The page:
mob


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References in classic literature ?
While the angry mob in King Street were shouting his name, Lieutenant- Governor Hutchinson sat quietly in Grandfather's chair, unsuspicious of the evil that was about to fall upon his head.
The huzzas and riotous uproar of the mob were now heard, close at hand.
And for a long time, despite the feverish haste with which the mob tried to end the work that had been begun, those who were hitting, throttling, and tearing at Vereshchagin were unable to kill him, for the crowd pressed from all sides, swaying as one mass with them in the center and rendering it impossible for them either to kill him or let him go.
However, to me personally the scene DID seem to be worth undisguised contemplation--more especially in view of the fact that I had come there not only to look at, but also to number myself sincerely and wholeheartedly with, the mob.
It's always best on these occasions to do what the mob do.
We climbed up on this bough, and began to work our way along it to the body of the tree; now we began to hear those sounds more plainly; so the mob had struck our trail.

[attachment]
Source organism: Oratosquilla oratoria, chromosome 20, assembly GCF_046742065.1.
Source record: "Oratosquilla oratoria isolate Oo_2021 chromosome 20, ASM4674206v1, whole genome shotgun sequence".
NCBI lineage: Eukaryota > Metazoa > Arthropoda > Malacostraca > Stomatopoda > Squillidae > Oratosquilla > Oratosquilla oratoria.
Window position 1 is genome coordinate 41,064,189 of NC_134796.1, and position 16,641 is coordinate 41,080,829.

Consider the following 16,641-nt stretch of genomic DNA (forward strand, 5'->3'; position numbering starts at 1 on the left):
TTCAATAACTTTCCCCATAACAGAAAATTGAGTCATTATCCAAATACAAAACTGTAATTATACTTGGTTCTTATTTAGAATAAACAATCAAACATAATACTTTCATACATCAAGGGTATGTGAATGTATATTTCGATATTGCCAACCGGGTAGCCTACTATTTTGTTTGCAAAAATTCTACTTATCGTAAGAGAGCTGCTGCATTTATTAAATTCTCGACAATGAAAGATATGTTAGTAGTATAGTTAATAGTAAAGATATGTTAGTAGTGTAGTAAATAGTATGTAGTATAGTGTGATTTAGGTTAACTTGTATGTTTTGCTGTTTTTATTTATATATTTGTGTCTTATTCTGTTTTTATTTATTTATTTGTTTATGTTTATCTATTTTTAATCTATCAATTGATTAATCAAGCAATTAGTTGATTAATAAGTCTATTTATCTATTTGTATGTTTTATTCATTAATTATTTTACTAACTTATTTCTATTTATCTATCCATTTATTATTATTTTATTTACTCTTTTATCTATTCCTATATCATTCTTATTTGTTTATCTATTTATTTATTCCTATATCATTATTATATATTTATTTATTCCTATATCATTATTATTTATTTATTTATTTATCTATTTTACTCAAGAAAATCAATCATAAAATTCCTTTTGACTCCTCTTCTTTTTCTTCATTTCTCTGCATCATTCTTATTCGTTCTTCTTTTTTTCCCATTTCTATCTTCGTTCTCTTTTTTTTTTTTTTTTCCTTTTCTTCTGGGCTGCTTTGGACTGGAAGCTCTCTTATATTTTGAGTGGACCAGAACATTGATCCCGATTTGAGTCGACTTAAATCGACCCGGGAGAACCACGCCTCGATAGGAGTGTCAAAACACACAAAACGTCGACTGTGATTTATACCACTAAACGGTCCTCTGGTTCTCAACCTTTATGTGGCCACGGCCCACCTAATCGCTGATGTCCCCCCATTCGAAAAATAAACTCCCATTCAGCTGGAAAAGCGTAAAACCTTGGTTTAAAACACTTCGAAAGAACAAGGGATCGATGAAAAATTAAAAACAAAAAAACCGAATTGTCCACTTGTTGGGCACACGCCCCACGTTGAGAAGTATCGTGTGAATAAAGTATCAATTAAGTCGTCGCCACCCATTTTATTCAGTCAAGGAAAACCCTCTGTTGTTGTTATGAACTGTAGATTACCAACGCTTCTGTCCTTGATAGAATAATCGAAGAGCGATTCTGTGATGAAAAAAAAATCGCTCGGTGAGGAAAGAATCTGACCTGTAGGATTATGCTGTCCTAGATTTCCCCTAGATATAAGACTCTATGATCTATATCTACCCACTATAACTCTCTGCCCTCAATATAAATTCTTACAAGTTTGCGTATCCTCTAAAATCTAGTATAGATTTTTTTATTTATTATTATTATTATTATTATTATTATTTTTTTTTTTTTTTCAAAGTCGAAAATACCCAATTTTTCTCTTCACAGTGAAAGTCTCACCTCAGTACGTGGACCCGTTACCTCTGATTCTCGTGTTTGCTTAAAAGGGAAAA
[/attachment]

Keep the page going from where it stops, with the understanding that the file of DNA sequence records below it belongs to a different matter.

Upon which, forgetting the sex of Goody Brown, or perhaps not knowing it in his rage--for, in reality, she had no feminine appearance but a petticoat, which he might not observe--he gave her a lash or two with his horsewhip; and then flying at the mob, who were all accused by Moll, he dealt his blows so profusely on all sides, that unless I would again invoke the muse (which the good-natured reader may think a little too hard upon her, as she hath so lately been violently sweated), it would be impossible for me to recount the horse-whipping of that day.
The mob even began to vent its rage by inveighing against the iniquitous judges, who had allowed such a detestable criminal as the villain Cornelius to get off so cheaply.
This mob had risen up out of the earth apparently, and to all intents and purposes, its work done, it had gone back into the earth.
The roar at the rear increased as the mob came on to the attack, while the vanguard of the police charged the obstructing waggons.
They arrived at the magistrate's dwelling, however, without molestation (for the mob, as we have seen, were then intent on deeper schemes), and knocked at the door.
The youth walked stolidly into the midst of the mob, and with his flag in his hands took a stand as if he expected an attempt to push him to the ground.